Have you ever wondered why the robin goes to nest right before a storm? Scientists have surmised two reasons. One is the low pressure air, that comes with storms and is harder for birds to fly in due to its density. The second is the instinct within the robin to protect her frail nest from the elements. (An instinct I believe is put there by our Creator) Storms – and the winds that carry them – are certainly a force to be reckoned with. Like the robin, we mustn't find ourselves unprepared at the last moment.
We all know that the daily weather is nothing more than massive conflicts in the sky overhead. Huge blobs of air, called air masses, fight it out to see who is King for the day. They are constantly moving about and bumping into each other and just like that, the day's weather is created. It's kinda like bumper cars! The only difference is they are moved by winds that follow consistent patterns in the atmosphere. Unlike bumper cars which go any which way they can.
So where do these winds come from? First of all, the sun heats the air masses. Science studies have shown that hot air moves toward cold, and cold air is drawn to hot. So air at the equator is drawn to the North and South Poles, and the cold air at the poles is drawn to the equator. Presto! Wind currents are formed. But instead of just traveling north and south on the Earth, the Earth's rotation on its axis causes them to travel more west to east in the Northern hemisphere and east to west in the Southern hemisphere. So any change in a westerly wind patterns in the USA, generally means foul weather is on the way. This old American folk rhyme says it well, (before technology was around):
When the wind is in the north, the skillful fisher goes not forth;
When the wind is in the east, 'tis good for neither man nor beast;
When the wind is in the south, it blows the flies in the fish's mouth;
But when the wind is in the west, there it is the very best!
These air masses which form are as unique as a sponge. Wherever they start or linger, they “absorb” that region's characteristics. Like smoke on clothes or mustiness in cellars. For example, if they start over polar waters, they will be cold and wet; if over polar land regions, cold and dry; if over the tropics, warm and humid; if over water, damp and wet. The common factor in air masses is that there are only really two basic types – warm and cold. And they do not get along! When they meet, there is an epic battle for control which can be felt in thunderstorms, snow, hail, rain and high winds and in extremes tornadoes, whirlwinds, and hurricanes. As an observation weather forecaster, if you can tell which one is coming, the better off you are.
Cold fronts are generally the ones to take notice of. They are the violent storm producers. Fast and furious! While the warm fronts are more mild, slow movers, and give more advance warnings. These truths show forth in this old saying:
“Rain long foretold, long last; Short notice, soon will pass.”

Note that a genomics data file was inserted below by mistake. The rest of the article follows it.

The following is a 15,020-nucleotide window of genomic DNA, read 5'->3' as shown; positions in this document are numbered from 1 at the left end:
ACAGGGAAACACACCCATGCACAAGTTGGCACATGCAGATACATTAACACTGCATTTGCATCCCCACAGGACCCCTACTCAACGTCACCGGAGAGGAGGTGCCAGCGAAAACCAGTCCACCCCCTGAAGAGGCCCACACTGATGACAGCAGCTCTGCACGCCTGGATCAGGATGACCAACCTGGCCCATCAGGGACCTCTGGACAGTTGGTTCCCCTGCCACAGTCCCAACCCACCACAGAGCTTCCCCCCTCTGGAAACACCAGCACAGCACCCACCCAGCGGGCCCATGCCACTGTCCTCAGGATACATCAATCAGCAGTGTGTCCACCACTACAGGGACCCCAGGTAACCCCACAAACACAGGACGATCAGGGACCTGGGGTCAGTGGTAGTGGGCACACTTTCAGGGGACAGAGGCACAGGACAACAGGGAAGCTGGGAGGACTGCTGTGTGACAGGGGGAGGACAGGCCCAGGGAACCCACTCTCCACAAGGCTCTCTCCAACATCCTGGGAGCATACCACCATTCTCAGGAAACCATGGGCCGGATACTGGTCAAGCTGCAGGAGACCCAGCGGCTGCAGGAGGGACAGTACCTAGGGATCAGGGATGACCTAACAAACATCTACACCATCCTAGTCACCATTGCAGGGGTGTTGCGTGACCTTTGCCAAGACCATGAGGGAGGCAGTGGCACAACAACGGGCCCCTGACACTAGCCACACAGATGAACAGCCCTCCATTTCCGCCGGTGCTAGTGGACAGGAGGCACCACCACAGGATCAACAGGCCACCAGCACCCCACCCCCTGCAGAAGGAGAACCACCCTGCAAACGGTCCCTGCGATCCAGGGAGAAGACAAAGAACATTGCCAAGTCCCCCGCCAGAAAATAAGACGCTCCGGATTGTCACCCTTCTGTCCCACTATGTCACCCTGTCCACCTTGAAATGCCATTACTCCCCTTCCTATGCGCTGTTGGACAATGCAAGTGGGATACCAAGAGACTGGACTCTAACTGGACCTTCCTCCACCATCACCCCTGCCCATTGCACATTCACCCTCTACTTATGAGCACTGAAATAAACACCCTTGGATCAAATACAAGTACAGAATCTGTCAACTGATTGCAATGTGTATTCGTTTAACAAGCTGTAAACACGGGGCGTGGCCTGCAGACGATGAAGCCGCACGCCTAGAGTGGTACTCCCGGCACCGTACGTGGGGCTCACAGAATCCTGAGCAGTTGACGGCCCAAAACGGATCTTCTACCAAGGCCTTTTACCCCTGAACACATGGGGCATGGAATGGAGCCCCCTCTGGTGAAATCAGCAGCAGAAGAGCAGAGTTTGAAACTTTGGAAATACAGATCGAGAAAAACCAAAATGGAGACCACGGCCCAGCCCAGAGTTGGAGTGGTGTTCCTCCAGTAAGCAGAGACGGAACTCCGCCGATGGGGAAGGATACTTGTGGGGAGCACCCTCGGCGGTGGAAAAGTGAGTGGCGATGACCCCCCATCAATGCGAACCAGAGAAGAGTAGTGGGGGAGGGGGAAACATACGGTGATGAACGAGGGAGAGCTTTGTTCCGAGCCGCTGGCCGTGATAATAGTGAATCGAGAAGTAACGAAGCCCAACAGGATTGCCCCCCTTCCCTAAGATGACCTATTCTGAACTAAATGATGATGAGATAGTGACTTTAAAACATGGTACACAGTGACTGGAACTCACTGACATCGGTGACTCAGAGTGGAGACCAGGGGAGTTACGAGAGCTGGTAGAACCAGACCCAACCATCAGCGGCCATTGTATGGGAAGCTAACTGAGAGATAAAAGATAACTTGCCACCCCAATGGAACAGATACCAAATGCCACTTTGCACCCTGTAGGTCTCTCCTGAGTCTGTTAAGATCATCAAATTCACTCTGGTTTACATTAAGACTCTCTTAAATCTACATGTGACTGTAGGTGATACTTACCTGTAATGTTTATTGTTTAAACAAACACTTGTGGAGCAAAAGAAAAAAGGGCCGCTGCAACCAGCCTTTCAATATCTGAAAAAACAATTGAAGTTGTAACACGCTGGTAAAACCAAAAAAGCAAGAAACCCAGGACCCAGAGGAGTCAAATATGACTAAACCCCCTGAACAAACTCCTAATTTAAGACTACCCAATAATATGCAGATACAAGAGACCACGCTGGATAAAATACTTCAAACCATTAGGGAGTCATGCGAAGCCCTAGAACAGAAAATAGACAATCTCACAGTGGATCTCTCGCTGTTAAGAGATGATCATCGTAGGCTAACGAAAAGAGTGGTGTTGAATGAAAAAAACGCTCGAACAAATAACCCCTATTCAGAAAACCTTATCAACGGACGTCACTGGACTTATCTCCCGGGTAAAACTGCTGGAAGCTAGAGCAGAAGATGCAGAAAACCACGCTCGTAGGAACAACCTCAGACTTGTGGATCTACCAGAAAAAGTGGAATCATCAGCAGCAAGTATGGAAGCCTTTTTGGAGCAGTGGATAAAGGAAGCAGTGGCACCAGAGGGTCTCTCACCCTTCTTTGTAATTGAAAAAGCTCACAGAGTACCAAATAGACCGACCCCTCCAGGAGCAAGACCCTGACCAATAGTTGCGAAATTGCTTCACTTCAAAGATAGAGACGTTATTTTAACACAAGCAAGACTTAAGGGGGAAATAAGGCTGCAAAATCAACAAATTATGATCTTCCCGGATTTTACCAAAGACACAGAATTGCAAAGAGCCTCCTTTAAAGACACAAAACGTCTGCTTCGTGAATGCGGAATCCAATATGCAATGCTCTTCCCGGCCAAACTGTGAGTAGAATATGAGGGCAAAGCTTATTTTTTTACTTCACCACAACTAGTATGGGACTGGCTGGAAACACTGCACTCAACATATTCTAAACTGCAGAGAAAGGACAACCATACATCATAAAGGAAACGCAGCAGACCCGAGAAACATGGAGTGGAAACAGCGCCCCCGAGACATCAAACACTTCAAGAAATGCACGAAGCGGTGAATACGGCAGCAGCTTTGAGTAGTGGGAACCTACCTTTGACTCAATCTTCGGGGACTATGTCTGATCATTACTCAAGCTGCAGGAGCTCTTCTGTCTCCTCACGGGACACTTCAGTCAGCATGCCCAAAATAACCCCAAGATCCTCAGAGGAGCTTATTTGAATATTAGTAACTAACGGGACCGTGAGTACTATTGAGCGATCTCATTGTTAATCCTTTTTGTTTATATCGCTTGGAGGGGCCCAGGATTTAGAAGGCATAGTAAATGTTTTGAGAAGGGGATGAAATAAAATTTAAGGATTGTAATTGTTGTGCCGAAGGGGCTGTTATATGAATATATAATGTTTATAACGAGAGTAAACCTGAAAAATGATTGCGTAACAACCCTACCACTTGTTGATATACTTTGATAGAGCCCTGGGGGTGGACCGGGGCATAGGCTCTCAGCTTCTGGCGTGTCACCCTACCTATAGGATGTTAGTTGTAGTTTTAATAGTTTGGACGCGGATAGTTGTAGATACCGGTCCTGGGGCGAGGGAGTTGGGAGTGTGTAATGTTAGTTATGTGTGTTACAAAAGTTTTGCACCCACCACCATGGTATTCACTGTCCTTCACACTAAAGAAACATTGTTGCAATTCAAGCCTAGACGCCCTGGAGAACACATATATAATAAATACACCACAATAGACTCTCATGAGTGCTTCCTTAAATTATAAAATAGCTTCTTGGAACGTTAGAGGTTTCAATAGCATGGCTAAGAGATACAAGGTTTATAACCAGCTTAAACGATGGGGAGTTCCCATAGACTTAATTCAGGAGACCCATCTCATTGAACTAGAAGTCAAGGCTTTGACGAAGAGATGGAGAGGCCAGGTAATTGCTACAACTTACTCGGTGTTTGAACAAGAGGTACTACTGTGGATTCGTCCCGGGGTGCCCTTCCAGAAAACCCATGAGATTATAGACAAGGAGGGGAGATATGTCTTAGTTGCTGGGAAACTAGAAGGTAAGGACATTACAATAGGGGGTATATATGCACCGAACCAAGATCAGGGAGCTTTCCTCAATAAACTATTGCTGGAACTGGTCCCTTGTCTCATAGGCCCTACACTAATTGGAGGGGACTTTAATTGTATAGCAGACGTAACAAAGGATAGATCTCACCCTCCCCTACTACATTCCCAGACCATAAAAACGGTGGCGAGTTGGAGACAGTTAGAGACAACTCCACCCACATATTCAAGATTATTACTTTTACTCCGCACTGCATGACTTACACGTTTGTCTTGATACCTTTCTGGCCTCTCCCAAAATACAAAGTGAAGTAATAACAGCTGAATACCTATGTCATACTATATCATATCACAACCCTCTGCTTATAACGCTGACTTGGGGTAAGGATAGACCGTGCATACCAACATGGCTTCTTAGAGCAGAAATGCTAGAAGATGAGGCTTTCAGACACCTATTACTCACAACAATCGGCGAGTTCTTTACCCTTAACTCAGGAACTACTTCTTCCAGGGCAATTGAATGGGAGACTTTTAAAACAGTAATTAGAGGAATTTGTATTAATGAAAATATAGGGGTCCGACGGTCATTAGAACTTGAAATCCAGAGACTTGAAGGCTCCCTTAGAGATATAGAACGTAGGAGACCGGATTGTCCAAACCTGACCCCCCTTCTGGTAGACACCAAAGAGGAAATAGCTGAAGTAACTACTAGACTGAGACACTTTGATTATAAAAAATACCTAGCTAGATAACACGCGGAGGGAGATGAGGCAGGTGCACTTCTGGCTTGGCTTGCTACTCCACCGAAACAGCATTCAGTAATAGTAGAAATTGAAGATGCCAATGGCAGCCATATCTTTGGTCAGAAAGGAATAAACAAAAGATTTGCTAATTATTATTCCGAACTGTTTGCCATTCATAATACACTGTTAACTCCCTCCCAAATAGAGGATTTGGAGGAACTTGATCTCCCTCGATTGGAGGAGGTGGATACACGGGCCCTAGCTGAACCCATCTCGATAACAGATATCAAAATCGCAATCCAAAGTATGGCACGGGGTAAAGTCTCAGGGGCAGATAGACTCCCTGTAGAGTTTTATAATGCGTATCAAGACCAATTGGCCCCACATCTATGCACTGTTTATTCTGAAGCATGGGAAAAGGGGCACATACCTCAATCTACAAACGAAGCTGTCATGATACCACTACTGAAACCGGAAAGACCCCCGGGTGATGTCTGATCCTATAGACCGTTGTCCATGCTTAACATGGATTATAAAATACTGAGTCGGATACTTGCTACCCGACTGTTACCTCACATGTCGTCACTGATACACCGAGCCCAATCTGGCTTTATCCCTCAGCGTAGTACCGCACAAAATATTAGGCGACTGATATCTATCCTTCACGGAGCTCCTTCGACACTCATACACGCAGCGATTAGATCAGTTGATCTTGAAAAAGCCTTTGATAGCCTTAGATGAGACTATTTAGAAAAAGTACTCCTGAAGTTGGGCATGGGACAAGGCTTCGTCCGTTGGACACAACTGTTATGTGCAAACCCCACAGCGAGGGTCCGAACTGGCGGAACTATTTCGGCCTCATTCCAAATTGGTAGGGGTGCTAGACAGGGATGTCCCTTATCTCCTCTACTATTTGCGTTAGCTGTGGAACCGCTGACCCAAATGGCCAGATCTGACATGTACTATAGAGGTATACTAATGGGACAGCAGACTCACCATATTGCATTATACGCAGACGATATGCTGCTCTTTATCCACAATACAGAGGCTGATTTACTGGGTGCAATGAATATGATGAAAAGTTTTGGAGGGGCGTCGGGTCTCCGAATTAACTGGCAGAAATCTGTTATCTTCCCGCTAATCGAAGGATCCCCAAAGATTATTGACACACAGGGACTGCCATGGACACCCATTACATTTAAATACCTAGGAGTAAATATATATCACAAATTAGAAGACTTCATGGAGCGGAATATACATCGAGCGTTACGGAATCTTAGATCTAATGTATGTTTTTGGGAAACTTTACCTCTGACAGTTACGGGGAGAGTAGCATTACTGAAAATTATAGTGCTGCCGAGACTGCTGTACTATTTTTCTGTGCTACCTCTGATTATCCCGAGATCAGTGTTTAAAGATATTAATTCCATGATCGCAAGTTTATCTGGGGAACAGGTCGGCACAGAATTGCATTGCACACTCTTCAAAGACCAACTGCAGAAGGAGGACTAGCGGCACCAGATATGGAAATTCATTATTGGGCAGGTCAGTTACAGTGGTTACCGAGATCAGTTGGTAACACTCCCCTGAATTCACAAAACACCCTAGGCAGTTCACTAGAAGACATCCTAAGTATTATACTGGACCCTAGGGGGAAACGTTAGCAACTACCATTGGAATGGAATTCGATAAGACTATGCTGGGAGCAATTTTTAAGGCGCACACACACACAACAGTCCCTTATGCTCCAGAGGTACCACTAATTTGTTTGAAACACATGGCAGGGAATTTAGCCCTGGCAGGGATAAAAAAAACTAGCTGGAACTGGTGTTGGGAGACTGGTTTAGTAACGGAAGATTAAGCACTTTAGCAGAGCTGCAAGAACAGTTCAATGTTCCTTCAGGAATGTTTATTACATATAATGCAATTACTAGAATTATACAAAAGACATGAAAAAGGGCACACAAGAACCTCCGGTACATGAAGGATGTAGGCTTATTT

Or this one by Shakespeare:
“Small showers last long, but sudden storms are short.”
Here are some early tell signs to look for when identifying fronts. High altitude, Cirrus clouds are wispy and are called “mare's tails” because they are the first to be seen on warm fronts. Then there are the stratus clouds – which are flat, gray, and boring – that move in to leave a “leaden sky.” Usually, as the rain begins to drizzle, the cold front will make its intro with alto-cumulus clouds nicknamed “mackerel clouds” or “cotton balls.” These little cuties later become the nasty
thunderclouds that unleash their power in severe thunderstorms. As we learned earlier, hot air draws cold air and visa versa, so that is why we have so many wind changes in storms. When it finally turns westerly, in the USA, the storm is on its way out.
Another factor in weather science is high and low pressure. Just by monitoring air pressure throughout the day, you will have a good indicator of what is in store. Without going into much detail, simply put, high pressure means good weather and low pressure means unsettled weather and likely brewing storms. Barometers are the tool of choice and here is the old saying to compare:
When the glass falls low, prepare for a blow;
When it rises high, let all your kites fly.
Here are a few natural “barometers” to look for. Chickweed, called the poor man's barometer, closes up when air pressure drops. Waterfowl fly higher in the sky when air pressure drops because it hurts their ears. Also, you will notice animals more restless and people more edgy. Even the furniture will talk to you in creaking moans.
“Hark how the chairs and tables crack,
Old Betty's nerves are on the rack.
Twill surely rain; I see with sorrow,
our jaunt must be put off tomorrow.”
Humidity is a factor to monitor too. How many of you have experienced humidity so thick you could wear it or slice it with a knife? Here's a sailor saying to remember from days of yesteryear:
“Curls that kink and cords that bind; signs of rain and heavy winds.”
Sailors were also known to soak a piece of cloth in salt brine and let it dry. Since salt absorbs moisture, when the cloth became damp it foretold a coming storm's soon arrival. There really is so many things we could try!
As gardeners, the weather is an essential part of our world. Take notes and keep an open eye towards the skies. You'll never know what to expect otherwise.